this were to occur, it typically takes place in liquid form at or near-normal
When mercury is combined with metals, it forms
amalgams (e.g., as previously used for dental fillings in combination with copper,
silver and zinc). While mercury also forms amalgams easily with aluminum, gold
and silver, it does not form amalgams with transition metals, except for copper
and zinc. It can react with almost all halogens—including fluorine, chlorine, bromine and iodine—forming halogen salts,
which can affect process and personnel health.
While LME is not common, it
can pose significant risks to the process and personnel. For example, a wetted
part may fail due to LME, a situation typically requiring analysis by plant
personnel to determine the cause. The failure can result in process shutdown
and possibly harmful emissions, but other issues can arise during the analysis if
lab personnel are not aware of the possible presence of mercury or other
Filter assembly case issues. A filter assembly case installed
in a petroleum refinery had been in service for less than 10 mos before
cracking occurred and was observed. The filter assembly specification showed materials
of construction as copper alloy free-cutting brass ASTM B16-C36000.
FIG. 1 shows the filter assembly after removal from the
process. Visual observation revealed four longitudinal unbranching cracks on
the larger section, with one crack opening wider than the others. The external
surface had a few greenish areas due to atmospheric corrosion and the
subsequent formation of copper oxide. Cracks originated from the inside of the
filter outlet side of the filter assembly threaded portion.
identification was carried out using the OXFORD XRF X-MET7500 method on the
filter assembly, and results indicated the filter material conformed to ASTM
B16-C36000 leaded brass, as shown in TABLE 1.
observation of the filter assembly was performed using a digital microscope. The
filter assembly was manually opened, revealing a main fracture surface. The
opened filter assembly outlet side had a main crack at the second thread root
from the head, and all cracks had a brittle profile. Further observation
revealed silvery particles scattered around the main crack and on the remaining
threads (FIG. 2).
At this stage of the investigation, elemental analysis of the silvery particles
microscope (SEM) observations and semi-quantitative energy dispersive X-ray (EDX)
microanalysis confirmed that the silvery particles were in fact mercury. Mercury
was found within the crack and on all areas on the surface under evaluation.
Mercury was found on all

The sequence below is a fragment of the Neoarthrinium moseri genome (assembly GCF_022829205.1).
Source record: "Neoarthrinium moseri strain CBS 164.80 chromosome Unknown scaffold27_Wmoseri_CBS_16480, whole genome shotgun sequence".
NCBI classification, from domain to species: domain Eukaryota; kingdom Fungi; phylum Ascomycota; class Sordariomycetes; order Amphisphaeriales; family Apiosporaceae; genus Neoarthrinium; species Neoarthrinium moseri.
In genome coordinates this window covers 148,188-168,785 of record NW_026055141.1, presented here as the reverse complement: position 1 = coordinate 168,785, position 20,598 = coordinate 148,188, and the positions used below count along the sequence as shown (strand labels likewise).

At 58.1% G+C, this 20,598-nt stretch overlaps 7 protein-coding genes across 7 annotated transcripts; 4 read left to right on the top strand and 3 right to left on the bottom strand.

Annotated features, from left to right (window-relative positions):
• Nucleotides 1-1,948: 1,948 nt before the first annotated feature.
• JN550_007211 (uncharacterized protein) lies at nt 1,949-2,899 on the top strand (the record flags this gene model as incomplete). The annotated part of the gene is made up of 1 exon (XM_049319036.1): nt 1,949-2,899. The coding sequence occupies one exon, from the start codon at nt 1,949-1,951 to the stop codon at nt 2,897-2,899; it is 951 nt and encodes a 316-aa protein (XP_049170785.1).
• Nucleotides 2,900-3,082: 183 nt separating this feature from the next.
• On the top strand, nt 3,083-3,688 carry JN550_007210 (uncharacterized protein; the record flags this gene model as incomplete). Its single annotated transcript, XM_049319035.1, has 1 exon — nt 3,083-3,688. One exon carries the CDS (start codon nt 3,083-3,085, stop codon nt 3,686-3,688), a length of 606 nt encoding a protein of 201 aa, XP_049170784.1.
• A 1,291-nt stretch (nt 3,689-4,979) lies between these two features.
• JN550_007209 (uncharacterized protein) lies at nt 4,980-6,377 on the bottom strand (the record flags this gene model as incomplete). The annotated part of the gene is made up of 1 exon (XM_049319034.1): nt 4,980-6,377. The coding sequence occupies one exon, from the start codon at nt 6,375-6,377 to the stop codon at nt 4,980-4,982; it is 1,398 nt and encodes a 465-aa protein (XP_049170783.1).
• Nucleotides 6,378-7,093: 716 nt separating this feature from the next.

open surfaces of the main crack fracture surface and on the threads. Exposure
of mercury was predominately on the side exposed to the process media, with migration
to the outer surface due to the cracks.
Since mercury was detected, further testing was stopped
because the lab was not equipped to handle hazardous substances. From the
investigation, it is evident that mercury LME-induced cracking was the mode of
failure. Progressive crack growth occurred during service, initiating from the
second engaged thread root.
The exact mercury concentration in the process media
was unavailable, but the filter internal surface exposure was probably progressive
after installation because brass contains copper and zinc, and both amalgamate
Hazardous substances, such as mercury, should be
handled in closed areas with no air flow to avoid exposure to vapors.
Metallographic sample mounting using a high-temperature press machine will
cause mercury to spread into air after removal of the sample from press during
cooling. This can endanger personnel and contaminate the air as it is carried
Takeaway. Selecting the proper materials of construction for
wetted parts can be complex—in
some cases, possible interactions with process media can be overlooked. The consequences
of improper selection can include unplanned shutdowns and harmful emissions.
Valve vendors can provide
assistance (including testing) to improve material section. While no evaluation
is perfect, trained experts can help plant personnel reduce the risk of
premature failure or wetted parts, improving safety, uptime and regulatory
ALI BABAKR is a Senior Principal Materials Engineer for research
and development at Emerson. Dr. Babakr has previously held various positions with
Emerson and other companies as a subject matter expert dealing with
metallurgical and failure evaluation, material selection and corrosion studies.
He has field experience in the petroleum and petrochemical industries, and he participates
in various ASTM and AMPP subcommittees. Dr. Babakr holds an MS degree and PhD
in metallurgy from the University of Idaho, and a BS degree in chemistry from
Huston-Tillotson University in Austin, Texas.
JIM GRIFFIN is a Director of research and development at Emerson.
Dr. Griffin previously worked in reactor safety analysis with Commonwealth
Edison before joining Emerson in 1995. He has more than 30 yr of experience in
materials, acoustics, cavitation, flame detonation, additive manufacturing and
pressure regulator design. Dr. Griffin earned his PhD in nuclear engineering
from the University of Missouri – Columbia, and an MS degree in the same specialty from the
Massachusetts Institute of Technology. He also holds a BS degree in nuclear engineering
from the University of Buffalo, and an MBA degree from the University of Iowa.